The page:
Chapter 37498375

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Chapter NumberBOOK II. I
Chapter TitleNEWS OF MARIAN.
Chapter Url
Full Date1899-04-08
Page Number3
Word Count2437
Last Corrected0000-00-00
Newspaper TitleLiverpool Herald (NSW : 1897 - 1907)
Trove TitleMarian Gonisby
article text




Sir Douglas Whiddon waa very orosB ; he had good reason to ne. The glamour of the * Exhibition'days* had gone ; the stagnation of the building trade had come ; the cry of the unemployed had set in ; the premonitory symptoms of general collapse were simmer- ing on every hand ; the 'boom' bladder was fully blown, and it waa ready to burst.

The first sale of a portion of the Esdralia Estate had resulted iu a fairly good haul for the more eligible sites, but no more than a tenth of the whole vere quoted, and Sir Douglas had waited for improvements to be effected on these, but no improvements worth speaking of had been offeoted. Gaily printed lithographs, showing fine lengthy streets, squares, gardens, and glorious pros- pective villa sites, were istmsd broadcast ; and the moat eloquent auctioneer available in Melbourne had worked the Esdralia speculation for all it was worth, yet the second sale of the ' magnificent Esdralia lots' resulted in failure--miserable failure. Though it appeared, so far as the publio knew» that some 30 different lots had been knooked down at fairly good figuros, not more than 10 or a dozen bona fido sales had been made ; hence Sir Douglas' disgust, aB he had oonnted on disposing of at least 100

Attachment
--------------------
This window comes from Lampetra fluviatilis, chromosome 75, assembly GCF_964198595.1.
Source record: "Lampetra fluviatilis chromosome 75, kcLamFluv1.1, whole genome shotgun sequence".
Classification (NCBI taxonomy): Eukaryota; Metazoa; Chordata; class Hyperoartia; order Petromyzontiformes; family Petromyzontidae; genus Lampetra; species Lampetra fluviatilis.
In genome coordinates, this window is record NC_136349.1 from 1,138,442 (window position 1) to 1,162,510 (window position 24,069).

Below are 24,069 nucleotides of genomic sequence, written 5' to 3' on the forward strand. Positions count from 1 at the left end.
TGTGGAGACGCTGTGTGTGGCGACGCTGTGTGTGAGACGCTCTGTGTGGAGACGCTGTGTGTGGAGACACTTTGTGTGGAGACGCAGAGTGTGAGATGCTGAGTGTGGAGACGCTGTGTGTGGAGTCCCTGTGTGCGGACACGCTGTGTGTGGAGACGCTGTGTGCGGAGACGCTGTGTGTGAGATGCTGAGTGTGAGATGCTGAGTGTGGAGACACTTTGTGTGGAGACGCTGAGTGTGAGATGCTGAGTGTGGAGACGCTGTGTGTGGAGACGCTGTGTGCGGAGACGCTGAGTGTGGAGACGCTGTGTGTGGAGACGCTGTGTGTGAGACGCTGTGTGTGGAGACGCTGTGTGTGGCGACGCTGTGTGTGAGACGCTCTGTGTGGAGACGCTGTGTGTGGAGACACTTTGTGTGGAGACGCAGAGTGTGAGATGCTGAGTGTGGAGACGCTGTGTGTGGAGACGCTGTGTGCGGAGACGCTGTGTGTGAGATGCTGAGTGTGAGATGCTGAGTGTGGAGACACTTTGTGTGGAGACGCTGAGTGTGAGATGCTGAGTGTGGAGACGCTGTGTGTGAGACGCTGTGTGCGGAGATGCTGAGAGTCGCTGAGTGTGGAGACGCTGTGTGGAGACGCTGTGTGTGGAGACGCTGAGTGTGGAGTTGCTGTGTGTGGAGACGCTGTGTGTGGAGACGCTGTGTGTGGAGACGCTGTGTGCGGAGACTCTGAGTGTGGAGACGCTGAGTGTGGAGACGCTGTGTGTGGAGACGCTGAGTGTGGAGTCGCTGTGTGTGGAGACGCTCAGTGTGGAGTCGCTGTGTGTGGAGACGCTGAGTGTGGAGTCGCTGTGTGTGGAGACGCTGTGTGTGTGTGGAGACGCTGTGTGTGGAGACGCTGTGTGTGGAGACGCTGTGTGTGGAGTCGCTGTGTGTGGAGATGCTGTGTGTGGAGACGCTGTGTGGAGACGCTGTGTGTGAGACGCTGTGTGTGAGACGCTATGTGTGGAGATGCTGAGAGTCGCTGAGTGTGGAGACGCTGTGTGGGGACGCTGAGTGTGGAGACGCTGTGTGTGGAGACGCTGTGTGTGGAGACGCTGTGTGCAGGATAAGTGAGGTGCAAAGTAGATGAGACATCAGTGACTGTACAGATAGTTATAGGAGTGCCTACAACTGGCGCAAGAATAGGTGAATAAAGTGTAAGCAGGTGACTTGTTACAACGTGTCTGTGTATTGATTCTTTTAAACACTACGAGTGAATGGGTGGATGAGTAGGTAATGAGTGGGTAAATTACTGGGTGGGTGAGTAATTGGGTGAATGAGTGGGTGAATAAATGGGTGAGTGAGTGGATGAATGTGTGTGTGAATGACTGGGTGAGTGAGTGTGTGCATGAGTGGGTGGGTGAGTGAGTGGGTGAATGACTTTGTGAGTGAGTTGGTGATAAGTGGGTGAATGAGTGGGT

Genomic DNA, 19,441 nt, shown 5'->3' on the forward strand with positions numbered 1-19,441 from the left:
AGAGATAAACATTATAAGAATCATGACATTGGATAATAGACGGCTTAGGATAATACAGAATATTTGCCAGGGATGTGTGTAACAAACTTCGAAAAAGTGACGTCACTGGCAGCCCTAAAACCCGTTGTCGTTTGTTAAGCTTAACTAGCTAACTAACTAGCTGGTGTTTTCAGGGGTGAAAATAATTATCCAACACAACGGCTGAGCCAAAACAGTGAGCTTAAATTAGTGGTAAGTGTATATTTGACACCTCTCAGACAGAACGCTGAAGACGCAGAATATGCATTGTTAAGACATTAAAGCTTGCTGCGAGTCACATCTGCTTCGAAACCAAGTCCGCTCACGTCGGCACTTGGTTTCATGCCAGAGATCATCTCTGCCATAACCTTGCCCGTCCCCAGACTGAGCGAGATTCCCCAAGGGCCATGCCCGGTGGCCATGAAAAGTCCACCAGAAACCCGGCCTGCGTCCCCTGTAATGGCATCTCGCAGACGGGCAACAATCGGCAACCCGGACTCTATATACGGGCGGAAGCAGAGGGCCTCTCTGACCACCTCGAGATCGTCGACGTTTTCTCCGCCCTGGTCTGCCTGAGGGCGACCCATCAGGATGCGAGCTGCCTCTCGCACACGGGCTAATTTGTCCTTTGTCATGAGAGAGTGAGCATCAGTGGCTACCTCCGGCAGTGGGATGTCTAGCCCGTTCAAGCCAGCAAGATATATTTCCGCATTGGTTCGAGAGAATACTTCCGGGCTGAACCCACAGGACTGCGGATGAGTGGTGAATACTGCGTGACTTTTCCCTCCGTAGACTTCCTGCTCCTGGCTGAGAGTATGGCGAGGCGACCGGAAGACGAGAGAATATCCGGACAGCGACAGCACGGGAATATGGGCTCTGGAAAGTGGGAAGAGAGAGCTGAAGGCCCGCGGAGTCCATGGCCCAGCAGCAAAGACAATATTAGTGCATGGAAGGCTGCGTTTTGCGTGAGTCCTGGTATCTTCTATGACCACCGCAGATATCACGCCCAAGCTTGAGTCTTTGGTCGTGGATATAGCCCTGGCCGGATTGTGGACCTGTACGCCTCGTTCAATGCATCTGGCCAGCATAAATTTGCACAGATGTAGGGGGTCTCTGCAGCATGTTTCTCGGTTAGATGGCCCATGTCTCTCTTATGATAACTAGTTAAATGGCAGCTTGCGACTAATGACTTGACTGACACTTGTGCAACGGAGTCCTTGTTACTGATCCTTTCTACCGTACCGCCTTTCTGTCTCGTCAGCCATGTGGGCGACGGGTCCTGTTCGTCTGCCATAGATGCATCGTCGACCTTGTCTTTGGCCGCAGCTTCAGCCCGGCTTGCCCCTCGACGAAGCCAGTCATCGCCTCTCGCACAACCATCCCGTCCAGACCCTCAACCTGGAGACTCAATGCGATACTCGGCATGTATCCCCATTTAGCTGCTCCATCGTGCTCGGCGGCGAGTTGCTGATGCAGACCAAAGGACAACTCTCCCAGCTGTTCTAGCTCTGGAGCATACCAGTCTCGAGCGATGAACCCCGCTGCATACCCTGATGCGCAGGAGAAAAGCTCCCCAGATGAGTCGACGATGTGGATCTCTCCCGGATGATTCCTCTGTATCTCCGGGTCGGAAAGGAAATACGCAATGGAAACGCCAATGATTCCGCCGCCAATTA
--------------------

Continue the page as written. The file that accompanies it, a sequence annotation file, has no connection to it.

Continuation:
Bather more than a year had elapsed since, the departure of the Gonisbys for Europe.! A fear is but a short space of time to those who are busy, tn those who are in the enjoy- ment of health, to those who are not wait- ing. Waiting, no matter for what, is that which makes the wheel of time revolve slowly ; and the lover's wait is, of all waits, the most impatient.

Sir Douglas was not tho only man anxious as to the result of tho property« sale referred to. Of the two, the ohanoès were that his son George was the more anxious. Had it turned out trumps, George had been pro« mieed a long holiday, and that to Europe ; but for what; parpóse and to what end the reader oan guess.

He came in late from the city together with his father. They had been attending to transfers and business oonneotéd with the


After the evening meal was conoluded, Sir Douglas retired to his sanctum. George followed his father. His face wore an anxious expression. He was very muoh afraid that his promised holiday stood a good obanco of indefinite postponement, but he meant to have a try for it.

'Shall you be able to do what you pro- mised, father f ho began donbtingly.

* What-your trip to England, George ?*


' I wonder yon can think of suoh a thing in view o' the failure wo had to-day, because if you had every penny that was taken yon wonld think yourself badly furnished with funds.'

* It is a great disappointment to me.'

* Not moro than to me, I assure you ! I may as well tell you, Iud, how matters Btnnd ; sufficiently so, at least, to put any extravagance out of your heud. I was never BO Bhort of funds in my lifo. During the last six months I havo not drawn a shilling from any of my investments, while calls are now due to tho li. nnd M. Investment Com- pany and to others. Had tho Esdrulia lots gono off as I expected, ovorything would havo boen put squnro for tho present, at all ovents; but as things aro I am all but embarrassed for fundB. I tell you this muoh to show you, George, that strict/economy must bo tho order of the day.' .